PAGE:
It's really hard to be vulnerable in cattle-call auditions because it's not personal. It's about what you look like, what mold you fit, what exactly they're looking for. If you sit in an audition and let a little bit of your heart be revealed, it does become a devastating industry we're in.

Whit Whitaker (Richie, who once wanted to be a teacher and a lead in Gimme the Ball): You are in this business setting yourself up for disappointment. So if you're not putting it all out on the line, because if you give your all, you know even in disappointment, "I tried my hardest."

Patrick Garr (Mike, a tapper whose signature song is I Can Do That): You think A Chorus Line is a dance show, but what you find is that through that vulnerability, it's more about the relationships that are formed and about the whole process of auditioning. ... I've been through the New York process recently, and it's kind of funny because everything is like, a picture and a résumé. And you have to show yourself and who you are as an individual to stand out and show you can be a person and not just a picture on a résumé.

Clark: Everybody knows everybody here, and if you don't know somebody and they're talented, you're like, "Where did you come from? Thank God, you're here." ... On Broadway one-in-a-million are that talented, because everybody goes to New York. You could be just as talented as the person standing next to you, but if they happen to be watching that person, that's it.

I felt really taken care of in the Chorus Line audition because I knew that even if I was really horrible, Wes and Jenny would be like, "Thanks for trying." On Broadway it's like, "You're cut, you're cut and you're cut," and there are no thank-yous. Well, there is a thank-you, but they don't really mean it.

Ashleigh Chrisena Ricci (Val, who sings Dance: Ten; Looks: Three, about not getting jobs until she had plastic surgery): I haven't been in the New York market or a big market. But I have been moving around regional theater and doing a lot of auditions in Kansas City and all over Missouri and Iowa and stuff like that, and it's hard too in a different way because you do know everybody, and so when you do get passed over for a part, it's a lot more personal. ... It's a different challenge, not as soul-sucking, but you're forced to put more on the line.

Clark: It's harder, when you know people.

Ricci: It's like, here's my soul for you. You can do that in front of a stranger ... but if I know I'm going to turn around and see you the next day on the street, I'm going to be more reserved.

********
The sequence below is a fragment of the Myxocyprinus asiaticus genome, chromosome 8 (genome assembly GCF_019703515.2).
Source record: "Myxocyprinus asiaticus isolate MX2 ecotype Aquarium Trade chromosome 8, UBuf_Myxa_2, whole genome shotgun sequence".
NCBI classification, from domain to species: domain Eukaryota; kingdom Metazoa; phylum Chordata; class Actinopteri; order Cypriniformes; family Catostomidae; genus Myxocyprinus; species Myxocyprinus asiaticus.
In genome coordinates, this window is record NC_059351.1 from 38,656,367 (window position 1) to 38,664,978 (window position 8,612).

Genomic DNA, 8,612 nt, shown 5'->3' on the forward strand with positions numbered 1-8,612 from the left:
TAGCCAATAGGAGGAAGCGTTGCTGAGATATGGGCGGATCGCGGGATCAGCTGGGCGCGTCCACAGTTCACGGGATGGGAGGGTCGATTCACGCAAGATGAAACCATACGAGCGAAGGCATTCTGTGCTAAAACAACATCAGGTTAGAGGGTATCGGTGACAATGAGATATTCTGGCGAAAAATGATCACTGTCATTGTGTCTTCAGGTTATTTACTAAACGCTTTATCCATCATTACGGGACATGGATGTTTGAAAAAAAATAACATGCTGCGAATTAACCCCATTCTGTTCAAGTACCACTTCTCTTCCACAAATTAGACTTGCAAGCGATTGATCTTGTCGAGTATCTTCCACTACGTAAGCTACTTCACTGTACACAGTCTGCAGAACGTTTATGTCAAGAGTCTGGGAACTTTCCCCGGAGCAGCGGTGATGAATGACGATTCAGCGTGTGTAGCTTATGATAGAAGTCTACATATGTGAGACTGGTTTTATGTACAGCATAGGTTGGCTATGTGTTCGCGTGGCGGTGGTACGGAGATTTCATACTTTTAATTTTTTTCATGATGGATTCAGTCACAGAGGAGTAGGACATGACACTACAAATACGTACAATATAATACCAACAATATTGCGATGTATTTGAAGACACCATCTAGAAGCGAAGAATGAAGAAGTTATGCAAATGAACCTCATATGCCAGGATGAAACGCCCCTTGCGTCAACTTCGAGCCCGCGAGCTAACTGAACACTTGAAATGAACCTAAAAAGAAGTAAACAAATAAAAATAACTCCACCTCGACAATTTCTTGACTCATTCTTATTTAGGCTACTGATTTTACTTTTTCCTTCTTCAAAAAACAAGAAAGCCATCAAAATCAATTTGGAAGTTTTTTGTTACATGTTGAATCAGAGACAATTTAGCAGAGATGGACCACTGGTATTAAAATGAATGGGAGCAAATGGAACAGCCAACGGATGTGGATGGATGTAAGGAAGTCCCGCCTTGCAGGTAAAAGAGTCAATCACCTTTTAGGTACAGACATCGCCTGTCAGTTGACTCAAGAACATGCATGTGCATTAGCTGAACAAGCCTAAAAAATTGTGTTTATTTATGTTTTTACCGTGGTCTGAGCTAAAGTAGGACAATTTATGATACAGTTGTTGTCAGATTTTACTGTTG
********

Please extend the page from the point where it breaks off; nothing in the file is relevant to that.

Colton Ryan (Al, who is auditioning with his wife, who can't sing): People think acting is such a hobby and something people do just for fun. But there are people in the show, and I am not old enough to have really seen it though hopefully I will someday, but it's like life or death in this business, and one part could change everything. But to get those parts, you really have to fight for it, and I didn't see that until we started doing this show.

Paige Mason (Judy, a tall dancer in Mother and And ...): Colton and I are both going to schools in the fall to really pursue musical theater, and this really made it real to me, like, "Holy crap, what did I get myself into?"

When we started talking about what we would do if we couldn't dance anymore, because that's a question in the show, and people started talking about their real stories, hearing Ellie's story or Jenny's story of why they're in the business and why it's so hard to stay in the business, that's where it became real for me.

Because these stories, even though they're not our stories, it was touching to hear that Ellie has her story that could be in A Chorus Line and Jenny has her story that could be in A Chorus Line. So these are real people we are being, and real stories.


'A Chorus Line'

What: SummerFest's production of the Broadway musical

When: 8:45 p.m. July 24-28, July 31-Aug. 4. Gates open at 7.

Where: The Arboretum, 500 Alumni Dr.

Tickets: General admission: $15 advance, $18 gate; reserved chair: $20 advance, $25 gate; reserved blanket for four: $65 advance, $90 gate. Order at

Related stories from Lexington Herald Leader